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    • That would be one that I definitely enjoyed though like most of the family sagas I’ve experienced the interest did tail off with the later generations. But the early ones around Soames and his wife were brilliant. Another saga that started with great promise was the Glass Palace by Amitav Ghosh.

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      • Will note it down!

        I remembered another three -I knew I’d read something besides ‘The Forsyte Saga’. First, there was Lajos Zilahy’s ‘The Dukays’ of which I have a positive memory, although as you said, the first generation was the most interesting one; then there was Trygve Gulbranssen’s trilogy (called ‘Norwegian trillogy’) which I adored; and then ‘The People of Juvik’ by Olav Duun which is excellent. I wrote about it couple of years ago (some impressions only) if you’re interested: https://inkstainsonareadersblog.wordpress.com/2013/11/15/olav-duun/.

        Maybe there were more…

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  2. It almost seems like the point of the book is to watch the change in racist attitude instead of following characters. I think the same way about A Raisin in the Sun, except all those generations live under the same house! The father testing workers the same way he was treated also interests me. It’s a topic woven into ZZ Packer’s famous story, “Brownies.”

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  3. I think multi-generational things can be hard for a reader if they’re all in one book. For example, The Forsyte Saga is spread over 9 books so you can take breaks, readjust to the next generation etc. Shoving it all into one book book overwhelm and lose the reader – I think it takes a special author to succeed with this.

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    • Good point about the need for a breathing space. The books that don’t do this feel to me like spending too much time with my own family members. I mean you love them and enjoy having them around but sometimes you feel you’ve had enough and isn’t it time they left?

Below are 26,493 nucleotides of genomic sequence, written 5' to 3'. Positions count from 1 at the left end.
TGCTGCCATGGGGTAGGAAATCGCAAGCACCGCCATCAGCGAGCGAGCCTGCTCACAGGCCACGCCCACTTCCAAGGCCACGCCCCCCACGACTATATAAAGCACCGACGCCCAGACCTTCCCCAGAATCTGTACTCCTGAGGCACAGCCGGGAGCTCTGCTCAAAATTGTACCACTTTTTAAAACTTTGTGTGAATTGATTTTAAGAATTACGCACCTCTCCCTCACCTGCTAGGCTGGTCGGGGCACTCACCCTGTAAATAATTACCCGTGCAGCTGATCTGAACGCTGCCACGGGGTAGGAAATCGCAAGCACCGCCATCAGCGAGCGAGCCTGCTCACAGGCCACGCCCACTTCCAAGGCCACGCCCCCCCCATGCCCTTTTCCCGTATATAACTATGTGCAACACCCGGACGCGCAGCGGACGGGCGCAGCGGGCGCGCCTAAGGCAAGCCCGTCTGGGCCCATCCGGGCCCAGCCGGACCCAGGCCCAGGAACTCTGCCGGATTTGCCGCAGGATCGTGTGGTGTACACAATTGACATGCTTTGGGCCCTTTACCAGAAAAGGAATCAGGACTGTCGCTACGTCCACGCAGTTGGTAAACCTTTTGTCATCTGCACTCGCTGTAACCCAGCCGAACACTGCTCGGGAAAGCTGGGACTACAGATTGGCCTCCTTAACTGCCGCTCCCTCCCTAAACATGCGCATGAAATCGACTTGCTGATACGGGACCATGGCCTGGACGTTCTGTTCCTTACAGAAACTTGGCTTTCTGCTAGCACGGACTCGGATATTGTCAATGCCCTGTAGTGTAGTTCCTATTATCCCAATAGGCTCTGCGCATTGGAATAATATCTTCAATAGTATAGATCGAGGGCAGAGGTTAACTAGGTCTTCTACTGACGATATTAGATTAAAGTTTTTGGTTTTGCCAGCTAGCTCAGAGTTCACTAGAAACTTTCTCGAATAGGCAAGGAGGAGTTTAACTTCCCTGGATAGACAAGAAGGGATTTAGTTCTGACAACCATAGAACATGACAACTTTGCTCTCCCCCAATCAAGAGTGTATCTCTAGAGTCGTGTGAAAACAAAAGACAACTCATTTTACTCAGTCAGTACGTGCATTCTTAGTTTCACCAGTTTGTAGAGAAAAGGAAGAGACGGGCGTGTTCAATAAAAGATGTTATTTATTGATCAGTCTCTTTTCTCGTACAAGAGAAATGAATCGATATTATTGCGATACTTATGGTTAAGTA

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  4. I’ve never read this author, but she’s cropping up a fair bit across various blogs, especially with the current focus on WIT. It’s a shame this one turned out to be a disappointment. As others have said, it’s a challenge to sustain momentum in this type of multi-generational story..

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  5. I know what you mean about inter-generational family sagas. I usually struggle with them and avoid them. If you’re interested though one family saga I did like was the Jane Smiley books about the Langdon family starting out on an Iowa farm at start of 20th Century. I’ve read first two books in the trilogy Some Luck and Early Warning and thought they were both really good.

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    • I’ve been studiously avoiding these sagas spread over several books – though as Karen points out that’s better than lumping everything into one volume – just in case I find I don’t want to spend time with that one family! But I did get the first of the Smiley one so will give it a go….